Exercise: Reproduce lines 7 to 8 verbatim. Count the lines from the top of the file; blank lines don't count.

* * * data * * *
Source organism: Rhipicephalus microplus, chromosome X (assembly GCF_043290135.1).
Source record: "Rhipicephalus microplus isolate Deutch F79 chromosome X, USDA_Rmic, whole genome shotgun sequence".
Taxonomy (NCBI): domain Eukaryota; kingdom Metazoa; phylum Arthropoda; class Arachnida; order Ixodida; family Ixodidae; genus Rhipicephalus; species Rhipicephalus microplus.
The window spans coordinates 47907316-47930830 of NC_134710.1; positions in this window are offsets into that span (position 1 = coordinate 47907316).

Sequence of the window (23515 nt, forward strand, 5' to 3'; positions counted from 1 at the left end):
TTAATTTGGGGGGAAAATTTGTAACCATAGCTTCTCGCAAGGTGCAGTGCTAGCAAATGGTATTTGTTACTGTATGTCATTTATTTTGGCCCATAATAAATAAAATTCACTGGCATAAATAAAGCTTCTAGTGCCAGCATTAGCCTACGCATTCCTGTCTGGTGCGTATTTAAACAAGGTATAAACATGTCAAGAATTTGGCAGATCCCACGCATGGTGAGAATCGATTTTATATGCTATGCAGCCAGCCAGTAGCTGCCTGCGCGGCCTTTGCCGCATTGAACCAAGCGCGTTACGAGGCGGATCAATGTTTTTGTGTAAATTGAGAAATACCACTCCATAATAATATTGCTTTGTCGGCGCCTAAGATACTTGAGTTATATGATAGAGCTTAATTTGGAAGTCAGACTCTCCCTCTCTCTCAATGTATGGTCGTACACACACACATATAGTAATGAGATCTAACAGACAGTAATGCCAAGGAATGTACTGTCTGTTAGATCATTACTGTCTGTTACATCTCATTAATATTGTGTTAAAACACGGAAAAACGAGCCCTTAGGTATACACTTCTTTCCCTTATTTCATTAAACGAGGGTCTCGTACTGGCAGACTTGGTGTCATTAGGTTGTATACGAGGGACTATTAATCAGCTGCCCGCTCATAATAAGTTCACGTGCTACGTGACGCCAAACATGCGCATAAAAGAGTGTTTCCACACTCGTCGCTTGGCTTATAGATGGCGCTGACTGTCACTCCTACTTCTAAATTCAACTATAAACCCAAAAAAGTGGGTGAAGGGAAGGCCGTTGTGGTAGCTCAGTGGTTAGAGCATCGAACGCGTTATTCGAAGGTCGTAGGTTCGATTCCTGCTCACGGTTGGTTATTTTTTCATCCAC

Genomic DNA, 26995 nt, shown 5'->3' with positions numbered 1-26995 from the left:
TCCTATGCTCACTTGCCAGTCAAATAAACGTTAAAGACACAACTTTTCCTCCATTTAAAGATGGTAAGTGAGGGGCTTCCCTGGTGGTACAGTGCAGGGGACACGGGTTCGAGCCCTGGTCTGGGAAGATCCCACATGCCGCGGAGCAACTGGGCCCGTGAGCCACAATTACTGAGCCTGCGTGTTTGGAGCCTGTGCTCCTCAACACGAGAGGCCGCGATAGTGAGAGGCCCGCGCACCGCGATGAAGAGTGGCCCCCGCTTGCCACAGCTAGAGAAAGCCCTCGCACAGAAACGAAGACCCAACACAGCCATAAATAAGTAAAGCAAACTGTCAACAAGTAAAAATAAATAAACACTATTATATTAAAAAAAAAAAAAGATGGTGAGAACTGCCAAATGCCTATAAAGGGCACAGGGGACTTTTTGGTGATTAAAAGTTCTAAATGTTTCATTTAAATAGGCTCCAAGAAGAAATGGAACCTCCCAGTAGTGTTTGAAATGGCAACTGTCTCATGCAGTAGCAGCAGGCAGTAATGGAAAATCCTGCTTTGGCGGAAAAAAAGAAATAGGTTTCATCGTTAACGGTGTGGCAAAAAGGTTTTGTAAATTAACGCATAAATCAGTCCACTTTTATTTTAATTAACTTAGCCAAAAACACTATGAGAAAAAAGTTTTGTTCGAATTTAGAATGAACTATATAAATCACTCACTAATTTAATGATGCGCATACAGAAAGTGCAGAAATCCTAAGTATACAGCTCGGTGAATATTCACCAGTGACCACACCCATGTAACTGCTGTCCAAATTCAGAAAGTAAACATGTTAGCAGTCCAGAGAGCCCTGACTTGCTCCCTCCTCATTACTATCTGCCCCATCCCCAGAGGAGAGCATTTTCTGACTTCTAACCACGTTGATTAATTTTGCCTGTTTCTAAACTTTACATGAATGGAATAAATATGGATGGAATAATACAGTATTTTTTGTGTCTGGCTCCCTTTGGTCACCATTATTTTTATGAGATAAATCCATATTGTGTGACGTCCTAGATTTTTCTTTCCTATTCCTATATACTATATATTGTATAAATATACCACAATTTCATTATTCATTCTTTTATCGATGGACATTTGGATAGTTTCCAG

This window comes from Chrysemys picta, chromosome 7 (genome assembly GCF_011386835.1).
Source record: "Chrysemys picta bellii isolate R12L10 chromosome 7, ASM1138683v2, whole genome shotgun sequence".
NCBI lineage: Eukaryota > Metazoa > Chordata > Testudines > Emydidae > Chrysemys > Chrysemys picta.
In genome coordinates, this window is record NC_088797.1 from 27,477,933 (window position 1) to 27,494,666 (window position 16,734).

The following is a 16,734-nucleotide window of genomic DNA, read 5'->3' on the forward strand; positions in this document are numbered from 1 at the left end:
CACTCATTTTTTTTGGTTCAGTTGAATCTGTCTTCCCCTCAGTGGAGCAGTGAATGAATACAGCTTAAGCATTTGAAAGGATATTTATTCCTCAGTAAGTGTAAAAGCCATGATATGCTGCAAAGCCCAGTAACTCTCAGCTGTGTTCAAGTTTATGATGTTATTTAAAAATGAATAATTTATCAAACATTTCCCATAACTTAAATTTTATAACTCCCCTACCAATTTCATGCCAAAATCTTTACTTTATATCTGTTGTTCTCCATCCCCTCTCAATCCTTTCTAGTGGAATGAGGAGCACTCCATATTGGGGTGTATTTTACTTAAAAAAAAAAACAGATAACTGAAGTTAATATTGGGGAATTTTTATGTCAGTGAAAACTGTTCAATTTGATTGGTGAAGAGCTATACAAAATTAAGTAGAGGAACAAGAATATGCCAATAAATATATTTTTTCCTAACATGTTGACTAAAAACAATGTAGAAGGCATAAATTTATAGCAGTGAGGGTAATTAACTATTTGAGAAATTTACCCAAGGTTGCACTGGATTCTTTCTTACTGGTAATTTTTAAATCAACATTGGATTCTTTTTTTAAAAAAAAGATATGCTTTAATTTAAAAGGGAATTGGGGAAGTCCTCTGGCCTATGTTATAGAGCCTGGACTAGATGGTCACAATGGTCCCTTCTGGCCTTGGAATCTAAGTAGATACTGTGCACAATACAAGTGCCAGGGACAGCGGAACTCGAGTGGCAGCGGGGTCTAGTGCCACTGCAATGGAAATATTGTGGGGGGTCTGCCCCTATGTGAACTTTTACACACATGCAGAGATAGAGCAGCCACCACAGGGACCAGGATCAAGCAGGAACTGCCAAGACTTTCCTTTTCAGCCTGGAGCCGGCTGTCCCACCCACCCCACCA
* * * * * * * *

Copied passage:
Genomic DNA, 26995 nt, shown 5'->3' with positions numbered 1-26995 from the left:
TCCTATGCTCACTTGCCAGTCAAATAAACGTTAAAGACACAACTTTTCCTCCATTTAAAGATGGTAAGTGAGGGGCTTCCCTGGTGGTACAGTGCAGGGGACACGGGTTCGAGCCCTGGTCTGGGAAGATCCCACATGCCGCGGAGCAACTGGGCCCGTGAGCCACAATTACTGAGCCTGCGTGTTTGGAGCCTGTGCTCCTCAACACGAGAGGCCGCGATAGTGAGAGGCCCGCGCACCGCGATGAAGAGTGGCCCCCGCTTGCCACAGCTAGAGAAAGCCCTCGCACAGAAACGAAGACCCAACACAGCCATAAATAAGTAAAGCAAACTGTCAACAAGTAAAAATAAATAAACACTATTATATTAAAAAAAAAAAAAGATGGTGAGAACTGCCAAATGCCTATAAAGGGCACAGGGGACTTTTTGGTGATTAAAAGTTCTAAATGTTTCATTTAAATAGGCTCCAAGAAGAAATGGAACCTCCCAGTAGTGTTTGAAATGGCAACTGTCTCATGCAGTAGCAGCAGGCAGTAATGGAAAATCCTGCTTTGGCGGAAAAAAAGAAATAGGTTTCATCGTTAACGGTGTGGCAAAAAGGTTTTGTAAATTAACGCATAAATCAGTCCACTTTTATTTTAATTAACTTAGCCAAAAACACTATGAGAAAAAAGTTTTGTTCGAATTTAGAATGAACTATATAAATCACTCACTAATTTAATGATGCGCATACAGAAAGTGCAGAAATCCTAAGTATACAGCTCGGTGAATATTCACCAGTGACCACACCCATGTAACTGCTGTCCAAATTCAGAAAGTAAACATGTTAGCAGTCCAGAGAGCCCTGACTTGCTCCCTCCTCATTACTATCTGCCCCATCCCCAGAGGAGAGCATTTTCTGACTTCTAACCACGTTGATTAATTTTGCCTGTTTCTAAACTTTACATGAATGGAATAAATATGGATGGAATAATACAGTATTTTTTGTGTCTGGCTCCCTTTGGTCACCATTATTTTTATGAGATAAATCCATATTGTGTGACGTCCTAGATTTTTCTTTCCTATTCCTATATACTATATATTGTATAAATATACCACAATTTCATTATTCATTCTTTTATCGATGGACATTTGGATAGTTTCCAG